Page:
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Colon Cancer

Colon cancer (also called colorectal cancer) is the second-leading cause of cancer death in New York City, after lung cancer. It is most often found in people aged 45 and older.

Each year in NYC, about 1,200 adults die from colon cancer and more than 3,500 New Yorkers are newly diagnosed. Colon cancer affects men and women of all racial and ethnic groups. In 2017, Black and White New Yorkers had a higher death rate (13.8 and 12.6 deaths per 100,000 people, respectively) than Latinos (10.3) and Asian/Pacific Islanders (8.9).

Risk Factors

You are more likely to get colon cancer if you:

  • Are older (the older you get, the higher your risk)
  • Had colon cancer or polyps previously, or if you have a family history of colon cancer
  • Have certain inherited risks, such as familial adenomatous polyposis or Lynch syndrome
  • Have ulcerative colitis or Crohn's disease
  • Do not exercise regularly
  • Have obesity
  • Drink alcohol
  • Smoke

Know your risk factors and, where possible, try to address them.

Reduce Your Risk

To lower your risk of colon cancer:

  • Maintain a healthy weight
  • Eat fewer processed meats, such as hot dogs and deli meats
  • If you smoke, make a plan to quit
  • Exercise regularly
  • Reduce the amount and how often you drink alcohol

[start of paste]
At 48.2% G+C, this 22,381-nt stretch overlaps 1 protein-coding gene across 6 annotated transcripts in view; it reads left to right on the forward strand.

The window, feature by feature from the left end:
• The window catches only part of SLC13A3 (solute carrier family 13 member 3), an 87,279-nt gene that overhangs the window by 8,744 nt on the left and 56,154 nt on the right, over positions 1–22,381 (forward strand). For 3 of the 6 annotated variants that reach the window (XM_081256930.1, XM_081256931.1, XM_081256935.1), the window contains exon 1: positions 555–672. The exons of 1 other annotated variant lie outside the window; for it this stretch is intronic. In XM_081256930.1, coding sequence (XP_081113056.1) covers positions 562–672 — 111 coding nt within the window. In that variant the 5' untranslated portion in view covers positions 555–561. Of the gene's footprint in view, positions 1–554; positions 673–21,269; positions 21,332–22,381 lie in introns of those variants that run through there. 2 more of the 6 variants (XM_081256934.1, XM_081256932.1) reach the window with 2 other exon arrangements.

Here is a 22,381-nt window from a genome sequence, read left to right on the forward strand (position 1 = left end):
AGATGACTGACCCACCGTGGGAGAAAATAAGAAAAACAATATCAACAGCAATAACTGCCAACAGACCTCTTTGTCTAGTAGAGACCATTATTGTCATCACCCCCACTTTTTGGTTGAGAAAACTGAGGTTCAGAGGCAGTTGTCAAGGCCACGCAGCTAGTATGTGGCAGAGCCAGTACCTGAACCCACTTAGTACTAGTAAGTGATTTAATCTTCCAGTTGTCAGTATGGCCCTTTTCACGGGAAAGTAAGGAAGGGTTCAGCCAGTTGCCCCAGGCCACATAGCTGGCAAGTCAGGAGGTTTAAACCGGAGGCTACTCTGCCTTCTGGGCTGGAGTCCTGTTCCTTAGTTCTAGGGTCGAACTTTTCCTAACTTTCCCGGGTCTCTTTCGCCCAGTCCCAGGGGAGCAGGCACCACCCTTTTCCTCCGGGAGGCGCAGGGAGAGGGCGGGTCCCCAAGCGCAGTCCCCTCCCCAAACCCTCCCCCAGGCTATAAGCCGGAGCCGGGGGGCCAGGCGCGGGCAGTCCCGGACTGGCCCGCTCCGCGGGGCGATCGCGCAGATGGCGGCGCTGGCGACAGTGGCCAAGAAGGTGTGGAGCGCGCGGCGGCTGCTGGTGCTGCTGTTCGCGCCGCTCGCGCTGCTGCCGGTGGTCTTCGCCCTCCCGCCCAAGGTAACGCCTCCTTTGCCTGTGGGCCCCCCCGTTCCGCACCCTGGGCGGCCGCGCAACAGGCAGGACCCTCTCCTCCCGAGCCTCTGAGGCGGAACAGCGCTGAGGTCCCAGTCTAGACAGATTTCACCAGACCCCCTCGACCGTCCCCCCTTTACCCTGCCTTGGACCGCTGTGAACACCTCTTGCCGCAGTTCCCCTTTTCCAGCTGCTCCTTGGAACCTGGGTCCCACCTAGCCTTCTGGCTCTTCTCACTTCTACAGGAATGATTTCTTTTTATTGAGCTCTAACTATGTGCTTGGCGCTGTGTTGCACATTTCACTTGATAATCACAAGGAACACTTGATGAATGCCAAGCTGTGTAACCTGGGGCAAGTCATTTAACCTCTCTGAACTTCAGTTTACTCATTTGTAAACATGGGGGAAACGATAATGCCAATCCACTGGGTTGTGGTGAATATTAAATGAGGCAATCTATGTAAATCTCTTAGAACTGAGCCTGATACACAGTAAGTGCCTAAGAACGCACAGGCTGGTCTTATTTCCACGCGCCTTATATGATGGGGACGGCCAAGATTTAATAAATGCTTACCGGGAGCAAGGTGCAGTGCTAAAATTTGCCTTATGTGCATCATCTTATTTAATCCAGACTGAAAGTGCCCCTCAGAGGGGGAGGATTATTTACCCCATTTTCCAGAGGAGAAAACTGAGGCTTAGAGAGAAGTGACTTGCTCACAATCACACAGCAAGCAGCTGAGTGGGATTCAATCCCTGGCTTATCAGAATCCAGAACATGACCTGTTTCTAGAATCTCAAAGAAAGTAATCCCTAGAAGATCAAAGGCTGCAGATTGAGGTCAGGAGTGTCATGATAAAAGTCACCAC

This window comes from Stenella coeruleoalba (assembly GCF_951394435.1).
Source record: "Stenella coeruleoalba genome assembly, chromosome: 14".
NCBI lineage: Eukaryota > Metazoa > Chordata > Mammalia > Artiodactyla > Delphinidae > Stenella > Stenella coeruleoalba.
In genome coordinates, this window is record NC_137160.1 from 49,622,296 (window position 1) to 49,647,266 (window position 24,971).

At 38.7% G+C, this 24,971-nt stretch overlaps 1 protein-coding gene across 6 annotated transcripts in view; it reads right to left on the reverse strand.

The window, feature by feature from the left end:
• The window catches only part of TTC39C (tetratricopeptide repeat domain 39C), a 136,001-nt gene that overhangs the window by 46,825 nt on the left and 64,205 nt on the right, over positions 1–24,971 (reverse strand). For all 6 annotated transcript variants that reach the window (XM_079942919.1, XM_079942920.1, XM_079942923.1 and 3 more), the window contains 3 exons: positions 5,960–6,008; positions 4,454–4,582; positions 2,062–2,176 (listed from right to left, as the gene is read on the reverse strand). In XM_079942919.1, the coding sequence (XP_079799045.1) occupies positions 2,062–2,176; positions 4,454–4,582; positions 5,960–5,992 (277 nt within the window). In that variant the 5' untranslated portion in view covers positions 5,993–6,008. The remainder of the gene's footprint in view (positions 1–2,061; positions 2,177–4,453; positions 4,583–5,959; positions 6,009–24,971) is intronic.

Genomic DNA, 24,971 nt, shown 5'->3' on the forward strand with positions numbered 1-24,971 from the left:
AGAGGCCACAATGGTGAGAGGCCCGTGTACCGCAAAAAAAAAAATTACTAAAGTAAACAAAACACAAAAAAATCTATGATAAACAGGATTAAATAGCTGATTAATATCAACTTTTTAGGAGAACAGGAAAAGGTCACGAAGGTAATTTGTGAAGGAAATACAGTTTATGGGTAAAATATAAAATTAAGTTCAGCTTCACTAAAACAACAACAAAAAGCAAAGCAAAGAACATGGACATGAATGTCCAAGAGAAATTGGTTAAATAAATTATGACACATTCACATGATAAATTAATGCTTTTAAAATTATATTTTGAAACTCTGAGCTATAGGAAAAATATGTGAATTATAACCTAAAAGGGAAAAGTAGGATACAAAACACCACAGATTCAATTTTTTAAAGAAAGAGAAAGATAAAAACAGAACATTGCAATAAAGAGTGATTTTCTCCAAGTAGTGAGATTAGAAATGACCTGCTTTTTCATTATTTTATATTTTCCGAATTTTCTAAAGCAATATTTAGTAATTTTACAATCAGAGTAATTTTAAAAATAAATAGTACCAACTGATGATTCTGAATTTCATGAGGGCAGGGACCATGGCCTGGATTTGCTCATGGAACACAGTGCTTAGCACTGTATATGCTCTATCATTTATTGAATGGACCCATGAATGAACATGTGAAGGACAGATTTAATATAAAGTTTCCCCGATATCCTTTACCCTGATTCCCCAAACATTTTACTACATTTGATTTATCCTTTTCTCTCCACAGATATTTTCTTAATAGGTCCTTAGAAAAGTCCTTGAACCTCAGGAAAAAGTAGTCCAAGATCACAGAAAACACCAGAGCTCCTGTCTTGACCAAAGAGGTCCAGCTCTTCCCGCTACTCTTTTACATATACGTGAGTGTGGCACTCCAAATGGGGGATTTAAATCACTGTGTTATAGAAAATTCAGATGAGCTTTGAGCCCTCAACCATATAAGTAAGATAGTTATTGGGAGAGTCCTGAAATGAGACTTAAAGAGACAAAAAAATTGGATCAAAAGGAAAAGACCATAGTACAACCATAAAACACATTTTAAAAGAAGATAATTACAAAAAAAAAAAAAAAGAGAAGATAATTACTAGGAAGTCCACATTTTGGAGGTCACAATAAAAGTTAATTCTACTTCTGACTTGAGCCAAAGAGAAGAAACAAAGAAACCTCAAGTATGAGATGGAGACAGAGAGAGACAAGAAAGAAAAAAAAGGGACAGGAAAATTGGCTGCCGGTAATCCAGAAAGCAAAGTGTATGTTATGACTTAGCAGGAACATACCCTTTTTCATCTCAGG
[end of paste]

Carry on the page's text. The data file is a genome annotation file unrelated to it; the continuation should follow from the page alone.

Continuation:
Screening

Routine screenings can prevent colon cancer or help find it early, when it is easier to treat. There are several different types of screenings. Ask your provider about which of the below options might be right for you.

A colonoscopy involves a small tube with a camera being put inside your colon and rectum. It requires a special diet the day before and medication to clean out the colon. A colonoscopy can both detect cancer and remove polyps — small growths that may develop into cancer if left alone. A colonoscopy has a low risk for complications and is usually painless.

Stool-based tests can be done at home by collecting a stool (feces) sample using a test kit and sending the kit to a lab. This test requires little or no preparation and has no health risk. If the result is abnormal, you will need a follow-up colonoscopy.

Steps to take for colon cancer screening:

Payment

Most insurance plans, including Medicaid and Medicare, cover colon cancer screenings starting at age 50. If you are between ages 45 and 49, coverage for screening varies. Consult with your health care provider about your colon cancer risk and with your insurer about your coverage before your screening test.

If you do not have insurance, you may be eligible to sign up for low- or no-cost coverage. You can also get free in-person assistance signing up for a plan.

If you cannot get insurance, or if your insurance does not cover screening, you have options. Call 311 to be connected to a New York City Health + Hospitals location and find out if you qualify for low-cost or no-cost colon cancer screening. You can also contact the New York State Cancer Services Program, which provides colon cancer screening to uninsured New Yorkers ages 50 to 75.

Preparing for a Colonoscopy

Learn how to get ready for a colonoscopy with the graphic novella, Preparing for a Colonoscopy: Sandra’s Story. Read how Sandra prepares for a colonoscopy by consuming a liquid diet, avoiding opaque liquids and arranging for someone to pick her up after the surgery.

Colon Cancer Test Fact Sheets

Additional Resources

More Information